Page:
Authorities in the British city of West Yorkshire announced the arrest of three individuals accused of using a sophisticated device capable of deceiving the security systems of some models of keyless cars, which allowed them to steal more than 30 Mitsubishi Outlander keyless cars between May and July this year.
During their crimes, this group employed a device disguised as a Game Boy console to send a signal to these keyless cars, making the affected system believe that they were using the legitimate opening device.
Dylan Armer, Thomas Poulson and Christopher Bowes were arrested July 20 after stealing a car from the entrance of the home in Scholes. The recordings of a security camera allowed verifying that the defendants placed this false Game Boy to open and start the car, leaving as if they were the owners.
According to Detective Vicky Vessey of the Leeds District Crime Team, the three individuals engaged in the theft of dozens of cars, generating tens of thousands of dollars in losses for the victims.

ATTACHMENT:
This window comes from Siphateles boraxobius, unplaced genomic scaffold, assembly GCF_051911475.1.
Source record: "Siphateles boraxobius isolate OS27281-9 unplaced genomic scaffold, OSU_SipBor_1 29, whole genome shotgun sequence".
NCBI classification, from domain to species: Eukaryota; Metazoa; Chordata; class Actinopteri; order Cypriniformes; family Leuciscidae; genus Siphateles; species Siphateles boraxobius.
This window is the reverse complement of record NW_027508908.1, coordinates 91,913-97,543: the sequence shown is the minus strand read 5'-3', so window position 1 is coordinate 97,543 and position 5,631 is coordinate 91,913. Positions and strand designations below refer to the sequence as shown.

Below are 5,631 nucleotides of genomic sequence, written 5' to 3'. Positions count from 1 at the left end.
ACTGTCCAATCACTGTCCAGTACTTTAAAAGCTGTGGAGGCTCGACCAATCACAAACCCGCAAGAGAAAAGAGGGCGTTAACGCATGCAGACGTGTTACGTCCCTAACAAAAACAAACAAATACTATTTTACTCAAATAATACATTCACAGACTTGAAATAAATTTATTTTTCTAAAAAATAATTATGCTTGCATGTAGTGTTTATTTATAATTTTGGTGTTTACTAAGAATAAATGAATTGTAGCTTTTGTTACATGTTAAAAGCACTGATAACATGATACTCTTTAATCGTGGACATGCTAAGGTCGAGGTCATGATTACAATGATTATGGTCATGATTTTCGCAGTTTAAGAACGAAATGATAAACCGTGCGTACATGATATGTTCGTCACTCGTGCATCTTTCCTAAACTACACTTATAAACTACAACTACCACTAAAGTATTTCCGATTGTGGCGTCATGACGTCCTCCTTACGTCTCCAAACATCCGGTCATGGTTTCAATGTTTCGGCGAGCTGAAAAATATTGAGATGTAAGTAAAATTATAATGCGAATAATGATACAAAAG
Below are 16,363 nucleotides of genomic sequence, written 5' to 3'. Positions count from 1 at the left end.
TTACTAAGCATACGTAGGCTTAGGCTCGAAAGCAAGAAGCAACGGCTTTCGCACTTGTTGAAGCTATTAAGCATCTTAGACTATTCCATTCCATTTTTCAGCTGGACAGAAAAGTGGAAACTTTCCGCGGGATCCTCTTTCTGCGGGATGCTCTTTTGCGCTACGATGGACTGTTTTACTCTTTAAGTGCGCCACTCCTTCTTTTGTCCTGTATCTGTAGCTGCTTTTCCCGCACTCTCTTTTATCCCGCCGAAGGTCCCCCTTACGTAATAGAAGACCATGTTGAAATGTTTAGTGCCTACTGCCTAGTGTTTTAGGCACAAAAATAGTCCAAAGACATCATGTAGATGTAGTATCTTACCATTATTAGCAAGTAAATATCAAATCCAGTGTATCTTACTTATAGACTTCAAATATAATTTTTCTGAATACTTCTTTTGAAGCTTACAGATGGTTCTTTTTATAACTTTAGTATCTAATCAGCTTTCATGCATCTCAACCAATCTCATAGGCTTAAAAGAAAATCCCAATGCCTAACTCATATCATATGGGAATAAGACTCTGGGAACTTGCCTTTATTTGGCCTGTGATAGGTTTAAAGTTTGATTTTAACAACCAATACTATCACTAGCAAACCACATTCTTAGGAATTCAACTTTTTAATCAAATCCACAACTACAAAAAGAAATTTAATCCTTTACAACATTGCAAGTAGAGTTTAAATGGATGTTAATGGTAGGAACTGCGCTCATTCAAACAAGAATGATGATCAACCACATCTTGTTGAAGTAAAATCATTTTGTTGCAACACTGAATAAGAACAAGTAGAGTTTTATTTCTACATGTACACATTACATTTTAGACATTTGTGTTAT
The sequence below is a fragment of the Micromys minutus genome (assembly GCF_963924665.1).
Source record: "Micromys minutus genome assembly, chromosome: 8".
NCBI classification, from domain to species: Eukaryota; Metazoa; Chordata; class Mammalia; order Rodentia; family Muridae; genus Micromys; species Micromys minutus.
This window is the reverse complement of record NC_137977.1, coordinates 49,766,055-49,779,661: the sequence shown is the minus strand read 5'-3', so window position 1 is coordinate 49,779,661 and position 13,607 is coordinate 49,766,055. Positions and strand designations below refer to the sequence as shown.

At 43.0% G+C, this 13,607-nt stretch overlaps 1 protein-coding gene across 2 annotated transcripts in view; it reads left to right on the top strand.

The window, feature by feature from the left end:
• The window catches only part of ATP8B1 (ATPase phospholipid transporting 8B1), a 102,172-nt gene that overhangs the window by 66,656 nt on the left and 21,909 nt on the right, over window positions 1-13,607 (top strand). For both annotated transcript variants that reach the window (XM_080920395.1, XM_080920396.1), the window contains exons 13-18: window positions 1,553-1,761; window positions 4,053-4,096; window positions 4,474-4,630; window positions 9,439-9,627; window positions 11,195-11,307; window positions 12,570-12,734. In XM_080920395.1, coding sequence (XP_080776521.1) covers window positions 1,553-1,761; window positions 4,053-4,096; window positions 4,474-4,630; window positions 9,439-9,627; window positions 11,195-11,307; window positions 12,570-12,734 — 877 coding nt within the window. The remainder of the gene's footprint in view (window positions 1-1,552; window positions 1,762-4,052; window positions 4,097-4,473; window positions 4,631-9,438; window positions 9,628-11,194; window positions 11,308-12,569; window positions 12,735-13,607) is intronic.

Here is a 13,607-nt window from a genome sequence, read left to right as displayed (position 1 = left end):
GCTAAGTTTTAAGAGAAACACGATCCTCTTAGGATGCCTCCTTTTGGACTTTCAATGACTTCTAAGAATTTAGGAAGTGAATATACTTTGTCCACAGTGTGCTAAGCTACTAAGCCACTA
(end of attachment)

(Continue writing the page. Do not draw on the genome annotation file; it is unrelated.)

Cybersecurity specialists mention that this class of devices can be found for more than $ 20,000 USD on the black market and allow compromising a wide variety of models of keyless car in a matter of seconds. As if that were not enough, the British authorities recognize a considerable increase in the reporting of this kind of incidents, with very few cars recovered after the theft.
In the videos recovered by the authorities, the defendants can be seen hanging around the area of the robbery and manipulating one of the stolen cars. In addition, during his arrest the authorities seized a smartphone that stored some videos with a kind of tutorial for the use of this hacking Game Boy.
While Armer and Poulson pleaded guilty to the charges brought against them, Bowes says he was only driving a vehicle used by the group during their attacks. The three individuals are awaiting their sentences, which could reach up to 33 months in prison, probation and the payment of fines equivalent to the losses generated in the robberies.
To learn more about information security risks, malware variants, vulnerabilities and information technologies, feel free to access the International Institute of Cyber Security (IICS) websites.
He is a well-known expert in mobile security and malware analysis. He studied Computer Science at NYU and started working as a cyber security analyst in 2003. He is actively working as an anti-malware expert. He also worked for security companies like Kaspersky Lab. His everyday job includes researching about new malware and cyber security incidents. Also he has deep level of knowledge in mobile security and mobile vulnerabilities.